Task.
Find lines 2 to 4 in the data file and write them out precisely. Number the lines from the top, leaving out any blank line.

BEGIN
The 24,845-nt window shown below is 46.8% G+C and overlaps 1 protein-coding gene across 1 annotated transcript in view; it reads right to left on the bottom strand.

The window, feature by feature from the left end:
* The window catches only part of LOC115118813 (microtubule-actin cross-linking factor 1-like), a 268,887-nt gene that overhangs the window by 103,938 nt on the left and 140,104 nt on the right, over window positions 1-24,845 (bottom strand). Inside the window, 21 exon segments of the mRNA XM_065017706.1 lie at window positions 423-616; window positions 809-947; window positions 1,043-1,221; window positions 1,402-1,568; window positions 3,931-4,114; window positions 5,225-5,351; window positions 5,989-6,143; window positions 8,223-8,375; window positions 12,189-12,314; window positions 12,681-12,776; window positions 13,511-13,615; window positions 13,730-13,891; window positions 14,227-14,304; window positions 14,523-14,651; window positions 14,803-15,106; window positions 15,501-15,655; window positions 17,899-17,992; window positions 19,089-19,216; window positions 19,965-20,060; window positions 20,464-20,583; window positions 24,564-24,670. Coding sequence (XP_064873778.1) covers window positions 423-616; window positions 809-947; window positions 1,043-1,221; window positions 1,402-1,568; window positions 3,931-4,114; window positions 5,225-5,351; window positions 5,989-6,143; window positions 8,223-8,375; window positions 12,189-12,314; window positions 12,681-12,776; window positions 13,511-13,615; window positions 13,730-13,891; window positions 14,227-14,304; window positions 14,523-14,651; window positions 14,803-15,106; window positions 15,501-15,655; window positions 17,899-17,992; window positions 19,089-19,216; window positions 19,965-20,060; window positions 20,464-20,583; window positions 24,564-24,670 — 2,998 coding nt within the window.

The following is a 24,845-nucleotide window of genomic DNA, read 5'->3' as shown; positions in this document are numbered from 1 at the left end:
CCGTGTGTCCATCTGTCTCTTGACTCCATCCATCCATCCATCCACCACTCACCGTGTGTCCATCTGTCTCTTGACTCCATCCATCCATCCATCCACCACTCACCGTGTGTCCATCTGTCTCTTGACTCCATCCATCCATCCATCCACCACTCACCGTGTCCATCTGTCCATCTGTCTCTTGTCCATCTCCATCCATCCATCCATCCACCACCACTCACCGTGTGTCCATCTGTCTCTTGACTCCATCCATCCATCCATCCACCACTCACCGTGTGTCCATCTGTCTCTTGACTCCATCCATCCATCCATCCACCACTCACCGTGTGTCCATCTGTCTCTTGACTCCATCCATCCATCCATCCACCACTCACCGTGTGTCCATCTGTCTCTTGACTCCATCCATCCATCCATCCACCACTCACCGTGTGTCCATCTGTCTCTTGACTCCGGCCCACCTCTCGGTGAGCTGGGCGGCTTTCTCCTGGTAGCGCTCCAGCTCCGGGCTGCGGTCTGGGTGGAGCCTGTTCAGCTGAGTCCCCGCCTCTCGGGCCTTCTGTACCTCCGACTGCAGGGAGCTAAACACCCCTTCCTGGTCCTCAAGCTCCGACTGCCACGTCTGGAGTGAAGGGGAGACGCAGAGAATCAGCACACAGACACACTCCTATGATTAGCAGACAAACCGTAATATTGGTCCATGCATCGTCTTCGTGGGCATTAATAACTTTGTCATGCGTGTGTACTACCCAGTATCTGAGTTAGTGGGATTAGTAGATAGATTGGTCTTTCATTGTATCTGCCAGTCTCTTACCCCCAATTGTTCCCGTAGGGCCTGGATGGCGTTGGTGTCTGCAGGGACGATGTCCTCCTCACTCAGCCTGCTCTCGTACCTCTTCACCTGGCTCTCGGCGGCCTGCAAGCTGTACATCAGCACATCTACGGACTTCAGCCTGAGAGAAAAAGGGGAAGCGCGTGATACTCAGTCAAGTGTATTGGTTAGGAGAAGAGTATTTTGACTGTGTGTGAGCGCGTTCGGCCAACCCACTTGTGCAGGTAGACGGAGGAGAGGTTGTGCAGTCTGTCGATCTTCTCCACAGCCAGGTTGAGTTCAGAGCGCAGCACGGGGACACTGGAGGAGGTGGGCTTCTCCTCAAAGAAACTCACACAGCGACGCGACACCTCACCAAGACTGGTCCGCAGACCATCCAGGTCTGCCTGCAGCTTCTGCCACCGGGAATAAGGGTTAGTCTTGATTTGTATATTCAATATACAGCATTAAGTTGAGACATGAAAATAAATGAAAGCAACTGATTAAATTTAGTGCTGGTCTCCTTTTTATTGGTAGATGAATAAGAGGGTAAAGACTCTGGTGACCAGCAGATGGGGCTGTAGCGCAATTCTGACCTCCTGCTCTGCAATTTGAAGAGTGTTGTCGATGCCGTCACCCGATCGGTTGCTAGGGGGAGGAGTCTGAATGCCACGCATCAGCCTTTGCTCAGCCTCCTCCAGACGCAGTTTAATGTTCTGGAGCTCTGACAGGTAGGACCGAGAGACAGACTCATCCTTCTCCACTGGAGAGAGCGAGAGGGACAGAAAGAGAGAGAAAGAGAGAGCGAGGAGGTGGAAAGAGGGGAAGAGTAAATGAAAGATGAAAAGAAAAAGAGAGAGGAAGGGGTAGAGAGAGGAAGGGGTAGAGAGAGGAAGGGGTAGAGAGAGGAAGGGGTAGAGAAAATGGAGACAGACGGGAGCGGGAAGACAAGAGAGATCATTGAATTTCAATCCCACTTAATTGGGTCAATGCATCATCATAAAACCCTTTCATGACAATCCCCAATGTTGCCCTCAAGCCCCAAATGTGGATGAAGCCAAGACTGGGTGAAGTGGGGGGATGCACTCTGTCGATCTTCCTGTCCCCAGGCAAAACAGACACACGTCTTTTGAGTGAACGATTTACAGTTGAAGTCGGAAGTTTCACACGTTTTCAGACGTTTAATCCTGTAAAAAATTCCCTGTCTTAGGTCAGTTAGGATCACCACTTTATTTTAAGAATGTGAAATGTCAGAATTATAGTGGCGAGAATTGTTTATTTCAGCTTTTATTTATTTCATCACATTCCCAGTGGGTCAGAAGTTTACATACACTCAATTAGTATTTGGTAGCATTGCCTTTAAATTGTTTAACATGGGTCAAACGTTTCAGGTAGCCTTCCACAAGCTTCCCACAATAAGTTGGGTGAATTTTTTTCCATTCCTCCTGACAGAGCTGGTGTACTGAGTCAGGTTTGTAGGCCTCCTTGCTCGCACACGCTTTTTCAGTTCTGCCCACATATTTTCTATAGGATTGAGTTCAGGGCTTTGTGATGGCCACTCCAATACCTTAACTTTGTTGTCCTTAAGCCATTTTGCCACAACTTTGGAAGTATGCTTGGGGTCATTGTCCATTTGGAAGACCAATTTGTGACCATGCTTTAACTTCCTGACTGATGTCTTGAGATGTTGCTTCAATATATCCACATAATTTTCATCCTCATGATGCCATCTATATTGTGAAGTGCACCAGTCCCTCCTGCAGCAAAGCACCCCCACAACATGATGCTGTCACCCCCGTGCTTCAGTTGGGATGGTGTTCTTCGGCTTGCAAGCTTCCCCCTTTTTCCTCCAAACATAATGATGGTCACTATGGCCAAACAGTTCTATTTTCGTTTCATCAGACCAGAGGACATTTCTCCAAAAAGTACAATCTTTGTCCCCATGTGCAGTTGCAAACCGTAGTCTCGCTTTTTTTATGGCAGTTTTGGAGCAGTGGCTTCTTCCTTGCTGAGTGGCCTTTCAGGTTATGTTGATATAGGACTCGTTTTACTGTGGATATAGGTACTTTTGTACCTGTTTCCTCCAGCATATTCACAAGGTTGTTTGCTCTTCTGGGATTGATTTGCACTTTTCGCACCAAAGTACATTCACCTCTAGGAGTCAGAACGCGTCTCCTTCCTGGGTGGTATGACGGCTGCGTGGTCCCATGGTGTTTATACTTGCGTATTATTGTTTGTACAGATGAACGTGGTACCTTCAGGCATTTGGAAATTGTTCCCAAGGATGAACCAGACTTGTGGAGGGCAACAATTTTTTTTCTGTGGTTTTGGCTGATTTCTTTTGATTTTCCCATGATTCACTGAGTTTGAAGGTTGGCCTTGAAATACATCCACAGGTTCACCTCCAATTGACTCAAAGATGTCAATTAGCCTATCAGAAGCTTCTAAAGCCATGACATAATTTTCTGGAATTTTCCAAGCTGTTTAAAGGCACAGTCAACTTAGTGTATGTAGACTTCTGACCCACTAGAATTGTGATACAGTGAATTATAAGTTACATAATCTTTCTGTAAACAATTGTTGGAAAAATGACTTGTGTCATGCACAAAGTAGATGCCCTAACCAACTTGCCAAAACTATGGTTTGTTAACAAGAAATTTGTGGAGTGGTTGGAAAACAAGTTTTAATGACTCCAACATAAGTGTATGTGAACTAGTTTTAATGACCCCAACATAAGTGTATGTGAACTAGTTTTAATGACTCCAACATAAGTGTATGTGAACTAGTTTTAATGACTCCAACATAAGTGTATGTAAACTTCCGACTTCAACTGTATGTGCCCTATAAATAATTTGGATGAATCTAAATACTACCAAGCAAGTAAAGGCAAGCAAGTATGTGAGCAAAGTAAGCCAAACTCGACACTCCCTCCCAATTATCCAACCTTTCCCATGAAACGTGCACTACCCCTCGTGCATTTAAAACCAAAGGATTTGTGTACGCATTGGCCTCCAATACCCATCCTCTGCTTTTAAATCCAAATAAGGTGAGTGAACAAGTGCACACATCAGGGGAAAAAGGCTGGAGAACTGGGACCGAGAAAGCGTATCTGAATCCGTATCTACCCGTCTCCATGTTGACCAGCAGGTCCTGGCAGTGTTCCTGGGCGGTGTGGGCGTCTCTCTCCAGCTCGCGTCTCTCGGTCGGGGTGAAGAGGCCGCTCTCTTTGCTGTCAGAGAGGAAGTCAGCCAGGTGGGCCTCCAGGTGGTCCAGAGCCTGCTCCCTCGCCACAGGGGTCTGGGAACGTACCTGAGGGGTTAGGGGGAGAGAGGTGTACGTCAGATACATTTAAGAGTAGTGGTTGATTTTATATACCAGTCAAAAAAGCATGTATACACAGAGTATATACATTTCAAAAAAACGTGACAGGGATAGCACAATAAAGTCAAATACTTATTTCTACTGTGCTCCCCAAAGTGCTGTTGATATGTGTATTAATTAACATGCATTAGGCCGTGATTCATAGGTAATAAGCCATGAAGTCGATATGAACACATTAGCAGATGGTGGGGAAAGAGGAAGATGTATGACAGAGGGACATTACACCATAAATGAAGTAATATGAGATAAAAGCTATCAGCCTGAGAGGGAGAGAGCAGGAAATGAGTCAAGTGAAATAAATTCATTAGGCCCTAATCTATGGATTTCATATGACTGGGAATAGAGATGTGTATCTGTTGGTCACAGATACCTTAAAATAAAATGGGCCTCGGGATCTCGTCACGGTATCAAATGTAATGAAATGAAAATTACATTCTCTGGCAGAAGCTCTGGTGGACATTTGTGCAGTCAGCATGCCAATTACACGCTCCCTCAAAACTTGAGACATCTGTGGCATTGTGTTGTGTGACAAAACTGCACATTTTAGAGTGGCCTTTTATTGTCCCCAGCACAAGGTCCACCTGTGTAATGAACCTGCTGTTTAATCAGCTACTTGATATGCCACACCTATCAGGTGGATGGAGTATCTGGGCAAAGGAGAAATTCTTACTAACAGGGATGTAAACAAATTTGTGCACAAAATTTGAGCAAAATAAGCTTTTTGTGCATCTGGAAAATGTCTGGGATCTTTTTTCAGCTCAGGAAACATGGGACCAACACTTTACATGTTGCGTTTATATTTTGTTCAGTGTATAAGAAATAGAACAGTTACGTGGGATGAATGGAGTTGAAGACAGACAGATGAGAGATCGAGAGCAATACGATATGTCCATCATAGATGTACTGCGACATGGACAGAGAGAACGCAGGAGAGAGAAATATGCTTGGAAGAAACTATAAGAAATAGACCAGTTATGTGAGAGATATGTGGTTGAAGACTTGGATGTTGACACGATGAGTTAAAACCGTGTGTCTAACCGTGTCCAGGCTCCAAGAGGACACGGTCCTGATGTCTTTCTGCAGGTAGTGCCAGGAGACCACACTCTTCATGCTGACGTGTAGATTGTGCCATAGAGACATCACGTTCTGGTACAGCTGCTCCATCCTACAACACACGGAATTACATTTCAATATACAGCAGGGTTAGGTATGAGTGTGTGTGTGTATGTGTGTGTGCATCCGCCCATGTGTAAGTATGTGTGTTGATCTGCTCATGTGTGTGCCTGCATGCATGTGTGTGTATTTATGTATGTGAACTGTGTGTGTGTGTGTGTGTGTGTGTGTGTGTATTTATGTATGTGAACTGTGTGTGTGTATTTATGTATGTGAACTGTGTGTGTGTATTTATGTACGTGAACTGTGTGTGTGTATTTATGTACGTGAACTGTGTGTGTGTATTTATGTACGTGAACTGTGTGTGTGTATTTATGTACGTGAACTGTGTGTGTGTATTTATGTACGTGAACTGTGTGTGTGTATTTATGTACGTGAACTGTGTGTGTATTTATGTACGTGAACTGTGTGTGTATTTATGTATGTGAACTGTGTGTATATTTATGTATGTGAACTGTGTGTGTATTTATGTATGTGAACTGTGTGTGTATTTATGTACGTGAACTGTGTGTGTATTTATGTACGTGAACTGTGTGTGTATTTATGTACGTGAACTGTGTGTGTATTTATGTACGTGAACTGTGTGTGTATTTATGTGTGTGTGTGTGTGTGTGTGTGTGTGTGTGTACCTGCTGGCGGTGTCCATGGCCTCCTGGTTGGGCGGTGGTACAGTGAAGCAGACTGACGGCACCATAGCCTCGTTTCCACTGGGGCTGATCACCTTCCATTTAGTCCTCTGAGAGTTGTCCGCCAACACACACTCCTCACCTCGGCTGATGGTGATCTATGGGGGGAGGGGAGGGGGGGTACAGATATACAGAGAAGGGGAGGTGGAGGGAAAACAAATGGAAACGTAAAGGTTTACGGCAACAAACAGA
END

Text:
The window, feature by feature from the left end:
* The window catches only part of LOC115118813 (microtubule-actin cross-linking factor 1-like), a 268,887-nt gene that overhangs the window by 103,938 nt on the left and 140,104 nt on the right, over window positions 1-24,845 (bottom strand). Inside the window, 21 exon segments of the mRNA XM_065017706.1 lie at window positions 423-616; window positions 809-947; window positions 1,043-1,221; window positions 1,402-1,568; window positions 3,931-4,114; window positions 5,225-5,351; window positions 5,989-6,143; window positions 8,223-8,375; window positions 12,189-12,314; window positions 12,681-12,776; window positions 13,511-13,615; window positions 13,730-13,891; window positions 14,227-14,304; window positions 14,523-14,651; window positions 14,803-15,106; window positions 15,501-15,655; window positions 17,899-17,992; window positions 19,089-19,216; window positions 19,965-20,060; window positions 20,464-20,583; window positions 24,564-24,670. Coding sequence (XP_064873778.1) covers window positions 423-616; window positions 809-947; window positions 1,043-1,221; window positions 1,402-1,568; window positions 3,931-4,114; window positions 5,225-5,351; window positions 5,989-6,143; window positions 8,223-8,375; window positions 12,189-12,314; window positions 12,681-12,776; window positions 13,511-13,615; window positions 13,730-13,891; window positions 14,227-14,304; window positions 14,523-14,651; window positions 14,803-15,106; window positions 15,501-15,655; window positions 17,899-17,992; window positions 19,089-19,216; window positions 19,965-20,060; window positions 20,464-20,583; window positions 24,564-24,670 — 2,998 coding nt within the window.

The following is a 24,845-nucleotide window of genomic DNA, read 5'->3' as shown; positions in this document are numbered from 1 at the left end: